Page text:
Globally, about one-third of all known shark species face extinction and noted shark biologist and author David Shiffman says the biggest threat is unsustainable overfishing. Shark finning, a particularly cruel practice, continues despite actions to halt it, in part, due to illegal criminal trade. According to Greenpeace, the US is the fourth-largest shark exporter of shark meat in the world behind Spain, China, and Portugal. 

The news about shark fishing is sobering. The National Oceanic and Atmospheric Administration (NOAA) estimates that less than 23% of the 66 shark stocks in US waters are safe from overfishing, while the status of more than half of all shark stocks is not known. 

Sharks are fished for their meat and other body parts including their fins. Shark finning is a practice where the fin is sliced off, often while the animal is alive. The shark’s body is then discarded back into the ocean where the animal dies from blood loss and suffocation. Indeed, commercial fishers often opt to keep only the fins as these are the most valuable part of the shark.

Suffocation occurs because many species of sharks need to keep moving in order to breathe. As the shark swims, water passes over its gills, the respiratory organs that function like our lungs. Tiny blood vessels in the gills extract oxygen from the water while carbon dioxide is passed out of the gills.  

Shark fins are valued in some places of the world for culinary and medicinal purposes. Fins are an essential ingredient in shark fin soup, a dish considered in Chinese culture as a symbol of status. As Caty Fairclough wrote for the Smithsonian: “Popularity has not faded with time and has even expanded with China’s growing population. Today shark fin soup is still prevalent and has become a staple for more than just emperors on special occasions. As a result, fishermen have a large incentive to gather and sell shark fins.” 

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In January 2020, a European Citizens’ Initiative ‘Stop Finning – Stop the Trade‘ was registered. This aimed to end the fin trade in the 27 member states that comprise the Union. Shark finning is currently prohibited on board EU vessels and in EU waters. Despite this, as the initiative stated, the European Union “is among the biggest exporters of fins and a major transit hub for the global fin trade.” At the end of the signature collection period in March 2022, the petition had surpassed by more than 202,000, the goal of one million signatures.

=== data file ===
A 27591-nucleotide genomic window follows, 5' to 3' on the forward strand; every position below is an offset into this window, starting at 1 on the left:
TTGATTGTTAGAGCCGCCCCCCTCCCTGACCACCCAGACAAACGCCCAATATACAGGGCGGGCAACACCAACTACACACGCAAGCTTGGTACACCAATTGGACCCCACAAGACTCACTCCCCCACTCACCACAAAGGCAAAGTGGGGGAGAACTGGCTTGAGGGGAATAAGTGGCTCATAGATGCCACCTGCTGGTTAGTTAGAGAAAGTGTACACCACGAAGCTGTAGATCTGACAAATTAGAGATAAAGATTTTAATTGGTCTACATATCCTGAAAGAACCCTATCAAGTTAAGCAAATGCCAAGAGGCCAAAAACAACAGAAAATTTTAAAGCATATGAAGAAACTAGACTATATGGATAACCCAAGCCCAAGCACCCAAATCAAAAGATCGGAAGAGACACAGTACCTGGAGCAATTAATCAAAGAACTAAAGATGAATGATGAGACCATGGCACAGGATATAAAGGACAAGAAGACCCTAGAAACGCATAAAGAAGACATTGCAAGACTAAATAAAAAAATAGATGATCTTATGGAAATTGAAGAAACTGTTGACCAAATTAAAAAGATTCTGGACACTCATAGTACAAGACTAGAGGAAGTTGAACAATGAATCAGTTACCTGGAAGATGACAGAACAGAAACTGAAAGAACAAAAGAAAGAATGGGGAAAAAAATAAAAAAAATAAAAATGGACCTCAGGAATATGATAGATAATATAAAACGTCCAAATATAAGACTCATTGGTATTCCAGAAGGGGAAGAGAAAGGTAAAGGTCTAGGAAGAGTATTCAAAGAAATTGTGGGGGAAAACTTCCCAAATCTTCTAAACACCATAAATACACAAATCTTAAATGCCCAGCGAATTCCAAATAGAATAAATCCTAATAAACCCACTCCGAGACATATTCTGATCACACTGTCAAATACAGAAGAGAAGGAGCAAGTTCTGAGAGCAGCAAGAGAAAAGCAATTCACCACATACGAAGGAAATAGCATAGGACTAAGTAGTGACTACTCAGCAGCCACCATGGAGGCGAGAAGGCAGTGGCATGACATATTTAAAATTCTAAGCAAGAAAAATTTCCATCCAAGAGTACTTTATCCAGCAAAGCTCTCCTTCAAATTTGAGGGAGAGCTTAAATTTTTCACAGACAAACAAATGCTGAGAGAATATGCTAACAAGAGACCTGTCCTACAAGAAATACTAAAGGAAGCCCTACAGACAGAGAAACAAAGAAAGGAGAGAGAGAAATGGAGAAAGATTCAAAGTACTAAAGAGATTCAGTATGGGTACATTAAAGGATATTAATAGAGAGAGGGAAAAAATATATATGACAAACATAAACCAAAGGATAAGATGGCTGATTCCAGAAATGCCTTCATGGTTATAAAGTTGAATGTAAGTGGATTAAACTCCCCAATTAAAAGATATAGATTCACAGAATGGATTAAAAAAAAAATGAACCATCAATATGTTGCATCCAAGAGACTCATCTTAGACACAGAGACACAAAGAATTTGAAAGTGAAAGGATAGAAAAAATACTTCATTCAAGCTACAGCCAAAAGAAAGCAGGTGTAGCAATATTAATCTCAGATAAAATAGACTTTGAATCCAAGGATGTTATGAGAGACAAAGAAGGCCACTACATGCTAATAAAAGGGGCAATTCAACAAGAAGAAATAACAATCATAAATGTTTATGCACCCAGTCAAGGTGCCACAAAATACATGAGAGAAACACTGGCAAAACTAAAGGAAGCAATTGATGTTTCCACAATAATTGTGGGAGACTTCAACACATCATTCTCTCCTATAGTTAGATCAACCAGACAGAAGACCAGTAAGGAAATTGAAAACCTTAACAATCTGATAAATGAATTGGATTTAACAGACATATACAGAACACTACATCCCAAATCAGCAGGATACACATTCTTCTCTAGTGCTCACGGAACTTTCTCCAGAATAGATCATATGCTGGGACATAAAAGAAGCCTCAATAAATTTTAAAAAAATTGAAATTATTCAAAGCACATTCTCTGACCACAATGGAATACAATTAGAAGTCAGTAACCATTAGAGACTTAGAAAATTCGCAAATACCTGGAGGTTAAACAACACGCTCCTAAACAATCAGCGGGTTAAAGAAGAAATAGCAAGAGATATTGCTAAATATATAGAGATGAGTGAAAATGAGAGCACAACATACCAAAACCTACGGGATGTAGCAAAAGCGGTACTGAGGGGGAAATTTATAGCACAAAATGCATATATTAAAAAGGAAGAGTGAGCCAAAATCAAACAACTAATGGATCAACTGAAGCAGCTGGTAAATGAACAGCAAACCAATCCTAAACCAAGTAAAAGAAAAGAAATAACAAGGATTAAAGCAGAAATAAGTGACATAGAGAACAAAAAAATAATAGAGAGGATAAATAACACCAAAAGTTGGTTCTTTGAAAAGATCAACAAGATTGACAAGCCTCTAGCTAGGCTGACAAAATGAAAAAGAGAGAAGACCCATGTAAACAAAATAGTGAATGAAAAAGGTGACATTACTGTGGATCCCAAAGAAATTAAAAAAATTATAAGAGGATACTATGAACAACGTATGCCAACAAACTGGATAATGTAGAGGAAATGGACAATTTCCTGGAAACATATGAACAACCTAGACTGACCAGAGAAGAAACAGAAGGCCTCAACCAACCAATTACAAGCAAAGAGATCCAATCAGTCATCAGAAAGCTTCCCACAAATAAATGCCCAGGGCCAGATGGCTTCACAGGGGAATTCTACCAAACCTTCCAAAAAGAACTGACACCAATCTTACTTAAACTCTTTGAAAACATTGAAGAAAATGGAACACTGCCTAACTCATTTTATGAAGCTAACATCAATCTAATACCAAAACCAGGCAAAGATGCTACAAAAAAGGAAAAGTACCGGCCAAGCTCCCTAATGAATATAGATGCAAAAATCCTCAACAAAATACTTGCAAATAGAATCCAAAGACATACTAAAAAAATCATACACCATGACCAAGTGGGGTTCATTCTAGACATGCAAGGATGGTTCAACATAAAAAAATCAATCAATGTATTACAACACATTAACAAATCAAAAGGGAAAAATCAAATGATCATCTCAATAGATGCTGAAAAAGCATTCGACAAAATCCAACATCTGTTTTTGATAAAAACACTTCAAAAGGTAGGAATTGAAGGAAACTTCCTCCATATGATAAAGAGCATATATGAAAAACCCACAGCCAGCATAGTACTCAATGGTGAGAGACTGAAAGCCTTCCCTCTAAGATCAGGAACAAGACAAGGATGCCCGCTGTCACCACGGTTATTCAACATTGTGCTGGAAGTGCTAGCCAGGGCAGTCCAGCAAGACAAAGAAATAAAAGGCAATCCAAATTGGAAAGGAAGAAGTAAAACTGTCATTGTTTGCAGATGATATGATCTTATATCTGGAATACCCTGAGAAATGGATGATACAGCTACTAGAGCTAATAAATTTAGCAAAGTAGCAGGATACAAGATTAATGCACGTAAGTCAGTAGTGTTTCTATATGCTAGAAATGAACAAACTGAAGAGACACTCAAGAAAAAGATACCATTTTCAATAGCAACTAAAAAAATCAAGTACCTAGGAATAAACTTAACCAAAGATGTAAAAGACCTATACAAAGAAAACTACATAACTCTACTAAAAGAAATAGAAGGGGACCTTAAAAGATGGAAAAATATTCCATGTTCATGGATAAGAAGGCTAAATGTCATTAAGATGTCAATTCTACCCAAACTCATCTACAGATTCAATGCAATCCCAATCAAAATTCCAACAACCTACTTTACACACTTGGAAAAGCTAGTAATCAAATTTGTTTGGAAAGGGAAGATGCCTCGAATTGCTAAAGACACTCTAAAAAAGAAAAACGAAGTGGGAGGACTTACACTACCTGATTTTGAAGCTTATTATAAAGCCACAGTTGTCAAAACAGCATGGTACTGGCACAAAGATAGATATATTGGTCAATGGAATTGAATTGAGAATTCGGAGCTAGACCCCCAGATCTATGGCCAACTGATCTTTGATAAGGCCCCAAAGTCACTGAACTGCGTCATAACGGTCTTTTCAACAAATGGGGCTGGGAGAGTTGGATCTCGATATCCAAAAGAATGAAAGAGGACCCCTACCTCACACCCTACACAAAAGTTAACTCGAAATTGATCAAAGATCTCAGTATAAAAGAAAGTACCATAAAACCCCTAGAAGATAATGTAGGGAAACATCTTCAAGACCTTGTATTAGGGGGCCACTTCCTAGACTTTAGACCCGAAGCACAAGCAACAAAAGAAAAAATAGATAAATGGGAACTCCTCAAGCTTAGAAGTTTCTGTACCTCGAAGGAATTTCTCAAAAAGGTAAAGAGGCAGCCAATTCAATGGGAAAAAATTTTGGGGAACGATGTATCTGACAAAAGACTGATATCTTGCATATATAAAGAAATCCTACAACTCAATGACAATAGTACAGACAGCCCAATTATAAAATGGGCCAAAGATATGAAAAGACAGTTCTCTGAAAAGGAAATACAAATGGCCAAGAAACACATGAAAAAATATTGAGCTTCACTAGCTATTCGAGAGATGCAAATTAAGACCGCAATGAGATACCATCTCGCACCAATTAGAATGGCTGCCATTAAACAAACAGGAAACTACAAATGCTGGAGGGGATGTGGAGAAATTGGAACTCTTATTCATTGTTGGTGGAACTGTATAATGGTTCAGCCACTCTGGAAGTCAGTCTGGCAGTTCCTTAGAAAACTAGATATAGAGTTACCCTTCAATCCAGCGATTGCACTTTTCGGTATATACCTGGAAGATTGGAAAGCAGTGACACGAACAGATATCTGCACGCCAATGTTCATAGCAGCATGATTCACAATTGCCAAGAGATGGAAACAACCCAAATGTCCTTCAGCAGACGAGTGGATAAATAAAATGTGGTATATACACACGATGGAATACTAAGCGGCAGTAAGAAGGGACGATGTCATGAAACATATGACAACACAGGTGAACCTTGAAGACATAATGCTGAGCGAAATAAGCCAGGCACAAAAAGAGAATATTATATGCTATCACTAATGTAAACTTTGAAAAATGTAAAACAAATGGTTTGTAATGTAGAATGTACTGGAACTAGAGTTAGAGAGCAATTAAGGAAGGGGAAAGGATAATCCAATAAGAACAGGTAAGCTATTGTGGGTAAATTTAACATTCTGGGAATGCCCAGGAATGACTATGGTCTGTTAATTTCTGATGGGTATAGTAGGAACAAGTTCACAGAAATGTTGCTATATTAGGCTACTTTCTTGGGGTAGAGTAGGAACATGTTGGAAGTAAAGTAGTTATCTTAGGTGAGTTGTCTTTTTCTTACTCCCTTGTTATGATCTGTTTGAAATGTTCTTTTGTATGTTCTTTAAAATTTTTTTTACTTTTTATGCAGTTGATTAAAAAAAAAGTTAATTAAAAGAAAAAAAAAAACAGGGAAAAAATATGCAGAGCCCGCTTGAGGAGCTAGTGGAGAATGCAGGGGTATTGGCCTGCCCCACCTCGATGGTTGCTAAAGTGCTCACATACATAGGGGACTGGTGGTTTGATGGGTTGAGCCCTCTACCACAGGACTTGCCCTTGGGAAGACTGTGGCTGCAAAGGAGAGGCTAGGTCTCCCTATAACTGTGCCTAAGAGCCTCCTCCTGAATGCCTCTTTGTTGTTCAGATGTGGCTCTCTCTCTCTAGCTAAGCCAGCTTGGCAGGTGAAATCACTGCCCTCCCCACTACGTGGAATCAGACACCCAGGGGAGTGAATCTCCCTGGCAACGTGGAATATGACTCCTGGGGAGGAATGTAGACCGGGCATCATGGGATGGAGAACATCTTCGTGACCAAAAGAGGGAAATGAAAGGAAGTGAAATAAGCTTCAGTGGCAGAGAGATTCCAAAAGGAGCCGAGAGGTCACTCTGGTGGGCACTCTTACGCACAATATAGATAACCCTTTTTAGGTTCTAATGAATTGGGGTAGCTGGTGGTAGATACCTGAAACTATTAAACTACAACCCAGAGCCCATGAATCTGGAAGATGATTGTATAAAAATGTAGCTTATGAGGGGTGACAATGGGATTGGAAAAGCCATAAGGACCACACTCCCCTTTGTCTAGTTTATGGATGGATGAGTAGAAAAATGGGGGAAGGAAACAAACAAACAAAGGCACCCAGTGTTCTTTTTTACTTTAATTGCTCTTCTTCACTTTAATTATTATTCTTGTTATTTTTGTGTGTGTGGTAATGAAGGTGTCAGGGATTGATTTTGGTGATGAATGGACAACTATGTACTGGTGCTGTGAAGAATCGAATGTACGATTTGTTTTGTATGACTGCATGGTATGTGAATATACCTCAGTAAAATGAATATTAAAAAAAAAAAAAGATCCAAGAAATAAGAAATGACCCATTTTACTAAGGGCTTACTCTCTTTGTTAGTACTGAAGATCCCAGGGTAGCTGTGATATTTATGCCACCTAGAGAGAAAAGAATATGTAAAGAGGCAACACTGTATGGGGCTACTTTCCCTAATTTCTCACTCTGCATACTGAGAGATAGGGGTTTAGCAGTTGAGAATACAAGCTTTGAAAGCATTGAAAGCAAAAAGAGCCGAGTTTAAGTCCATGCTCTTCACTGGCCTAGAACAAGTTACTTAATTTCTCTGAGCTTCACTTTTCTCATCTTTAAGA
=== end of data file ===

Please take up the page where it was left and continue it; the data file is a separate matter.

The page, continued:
On August 2, an Associate Press article implicated the role of the American seafood industry in the shark finning trade. Since 2000, federal law has made it illegal to cut the fins off living sharks. However, individual states may determine that fins from dead sharks may be removed and exported overseas. A recent report by Greenpeace listed the US as the fourth-largest shark exporter in the world behind Spain, China, and Portugal. The country’s regulations on shark finning, therefore, are inconsistent and lead to a misconception that shark finning in the US is illegal. 

Criminal activities are supported by a market that pays as much as US$500 a pound for shark fins. As two recent criminal indictments in Florida show, exporters may be falsely labelling cargo bound for China. “Every year, American wildlife inspectors seize thousands of shark fins while in transit to Asia for failing to declare the shipments.” – TCR reports

Several attempts have been made by US Congress to pass a bill to “make it illegal to possess, buy, sell, or transport shark fins or any product containing shark fins, except for certain dogfish fins”. Penalties would be imposed for violations under the Magnuson-Stevens Fishery Conservation and Management Act. According to the text, the maximum civil penalty for each violation would be “$100,000, or the fair market value of the shark fins involved, whichever is greater.” The legislation, originally introduced in 2017 by a bipartisan group of lawmakers, is once again winding its way through Congress. A 2020 poll found that 77% of all Americans and 79% of all registered voters supported the Shark Fin Sales Elimination Act. 

Effective laws and enforcement are lacking worldwide. Without adequate protection for sharks, marine ecosystems and economics suffer. As top predators, sharks maintain a balance in the undersea world. Sharks have played active roles in the marine ecosystem for millions of years, long before dinosaurs existed. Additionally, there are economic consequences for under-regulated shark-finning. By way of example, Ellen Johnson writes in an article for the Mystic Aquarium that in some areas sharks are worth “more alive than dead due to the growing popularity of shark ecotourism.”

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